Lions Check into Big 5 Safari Camp

Big 5, South Africa, safari camp, lion

You don’t always need to go far to see the Big 5 in South Africa.

Guests at Garonga Safari Camp in South Africa were recently treated to a surprise visit by four lions who decided to take an evening stroll through Little Garonga.

Big 5, South Africa, safari camp,  lion

A male lion from the Garonga pride pays Little Garonga a visit © Sam Hewitt

What happened?

On their way out on a last-minute evening game drive, the camp’s guests and guides were met by a male lion and its three female counterparts from the Garonga pride of the Greater Makalali Conservancy who had had an unsuccessful hunt that morning. Making a beeline for the camp, the lions wandered up the concrete path between the suites and onto the deck.

But the guests weren’t the only ones to have a moment of astonishment. Upon glimpsing their reflection in the glass windows of the suites, each lion froze in its tracks and gingerly crept towards the strange lion staring back at them. There was almost an audible sigh of relief from each one when they realised that they were looking at their reflection. Phew!

A male lion strolls through Little Garonga © Sam Hewitt

What were the events leading up to this?

As the guests woke up that morning, they heard the unmistakable bush call of lions roaring within close range to the camp. After quickly drinking the morning’s first cup of coffee, the camp residents went to find the cats. The guides followed the tracks to where the lions were moving through a thicket of red bush willow with the early morning sun speckling their sides.

The guides noted that this was not the typical wandering of lions. The Garonga pride females had hidden their cubs in thick bush and met up with the local male to go on a collective prowl for some breakfast. A pride of lions has an average hunting success rate of about 30% so the guides knew that a kill was not guaranteed but were optimistic as the lions had managed to sneak past a herd of impala, a harem of zebra and a tower of giraffe.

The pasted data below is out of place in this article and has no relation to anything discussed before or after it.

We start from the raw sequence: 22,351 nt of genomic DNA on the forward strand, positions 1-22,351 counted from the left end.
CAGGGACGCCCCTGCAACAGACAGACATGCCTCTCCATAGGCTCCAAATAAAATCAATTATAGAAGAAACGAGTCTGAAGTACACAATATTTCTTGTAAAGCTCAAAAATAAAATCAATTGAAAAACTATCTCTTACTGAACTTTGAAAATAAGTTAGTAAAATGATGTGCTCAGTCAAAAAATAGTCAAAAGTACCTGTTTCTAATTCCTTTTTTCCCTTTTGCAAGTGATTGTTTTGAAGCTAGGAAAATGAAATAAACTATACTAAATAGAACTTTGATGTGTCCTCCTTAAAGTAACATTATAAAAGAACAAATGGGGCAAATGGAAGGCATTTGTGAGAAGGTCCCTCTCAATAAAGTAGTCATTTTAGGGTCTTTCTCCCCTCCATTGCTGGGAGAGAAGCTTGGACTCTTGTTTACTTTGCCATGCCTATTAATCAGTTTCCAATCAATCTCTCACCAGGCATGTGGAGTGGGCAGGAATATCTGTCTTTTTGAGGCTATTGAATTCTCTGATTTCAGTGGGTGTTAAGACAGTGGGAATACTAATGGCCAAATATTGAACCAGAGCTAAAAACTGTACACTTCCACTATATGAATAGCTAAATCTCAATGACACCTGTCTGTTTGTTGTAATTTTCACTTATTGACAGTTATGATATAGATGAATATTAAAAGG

Then the chase was on. The spectators watched with fascination as the lions stalked and encircled an antelope. At one point one of the female lions, who hadn’t joined the hunting pack, comically snuck her head out of a nearby bush to check how long her breakfast would take.

Much to the disappointment of the lions, there were simply too many eyes to outwit and so with energy reserves running low, they were forced to give up the chase. The impala, antelope, zebra and giraffe all lived to see another day as the lions skulked off to face the day with empty stomachs.

The lions from the Garonga Pride went hungry for the day © Sophie Barrett

Is this a security concern?

Safari camps in Africa share their land with the wildlife that calls it home and understand the importance of conserving this relationship for both the animals and guests. As with most safari camps in South Africa, Garonga has a security team that is equipped to handle any of the Big 5 entering the camp without harm being done to either group. They do not interfere with any animals in the reserve, so monitoring is constant to ensure that wildlife visiting the camp don’t enter any of the rooms or encounter any guests or staff.

Since the security team has an excellent understanding of animal behaviour they are able to accurately predict what the movements of the animals are likely to be once they are in the camp. Luckily, animals generally don’t stick around the camp for too long as they become uncomfortable when surrounded by such a concentrated scent of humans.

For further information on Garonga and the wildlife in the Great Makalali Conservancy, visit Garonga online.